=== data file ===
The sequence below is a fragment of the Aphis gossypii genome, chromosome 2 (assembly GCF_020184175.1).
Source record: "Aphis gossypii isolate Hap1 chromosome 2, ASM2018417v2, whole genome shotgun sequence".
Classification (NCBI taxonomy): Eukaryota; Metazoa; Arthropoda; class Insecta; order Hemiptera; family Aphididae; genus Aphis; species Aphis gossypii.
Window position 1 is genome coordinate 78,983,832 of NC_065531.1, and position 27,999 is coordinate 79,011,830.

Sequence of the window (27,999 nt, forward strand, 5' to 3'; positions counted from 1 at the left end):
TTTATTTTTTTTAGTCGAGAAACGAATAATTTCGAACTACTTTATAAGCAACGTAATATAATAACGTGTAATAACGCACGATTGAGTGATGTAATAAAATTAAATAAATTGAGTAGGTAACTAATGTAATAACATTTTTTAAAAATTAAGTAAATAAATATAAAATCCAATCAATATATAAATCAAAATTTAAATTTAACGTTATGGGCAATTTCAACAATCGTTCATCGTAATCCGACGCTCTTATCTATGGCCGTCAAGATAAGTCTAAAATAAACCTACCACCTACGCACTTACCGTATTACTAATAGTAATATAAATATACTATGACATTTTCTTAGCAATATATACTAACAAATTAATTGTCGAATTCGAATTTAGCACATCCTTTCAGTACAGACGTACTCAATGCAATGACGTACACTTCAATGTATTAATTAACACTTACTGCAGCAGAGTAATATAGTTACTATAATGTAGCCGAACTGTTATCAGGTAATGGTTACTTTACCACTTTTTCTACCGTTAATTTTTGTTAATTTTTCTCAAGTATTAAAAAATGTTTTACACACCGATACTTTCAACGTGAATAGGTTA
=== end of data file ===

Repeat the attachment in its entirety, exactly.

The sequence below is a fragment of the Aphis gossypii genome, chromosome 2 (assembly GCF_020184175.1).
Source record: "Aphis gossypii isolate Hap1 chromosome 2, ASM2018417v2, whole genome shotgun sequence".
Classification (NCBI taxonomy): Eukaryota; Metazoa; Arthropoda; class Insecta; order Hemiptera; family Aphididae; genus Aphis; species Aphis gossypii.
Window position 1 is genome coordinate 78,983,832 of NC_065531.1, and position 27,999 is coordinate 79,011,830.

Sequence of the window (27,999 nt, forward strand, 5' to 3'; positions counted from 1 at the left end):
TTTATTTTTTTTAGTCGAGAAACGAATAATTTCGAACTACTTTATAAGCAACGTAATATAATAACGTGTAATAACGCACGATTGAGTGATGTAATAAAATTAAATAAATTGAGTAGGTAACTAATGTAATAACATTTTTTAAAAATTAAGTAAATAAATATAAAATCCAATCAATATATAAATCAAAATTTAAATTTAACGTTATGGGCAATTTCAACAATCGTTCATCGTAATCCGACGCTCTTATCTATGGCCGTCAAGATAAGTCTAAAATAAACCTACCACCTACGCACTTACCGTATTACTAATAGTAATATAAATATACTATGACATTTTCTTAGCAATATATACTAACAAATTAATTGTCGAATTCGAATTTAGCACATCCTTTCAGTACAGACGTACTCAATGCAATGACGTACACTTCAATGTATTAATTAACACTTACTGCAGCAGAGTAATATAGTTACTATAATGTAGCCGAACTGTTATCAGGTAATGGTTACTTTACCACTTTTTCTACCGTTAATTTTTGTTAATTTTTCTCAAGTATTAAAAAATGTTTTACACACCGATACTTTCAACGTGAATAGGTTA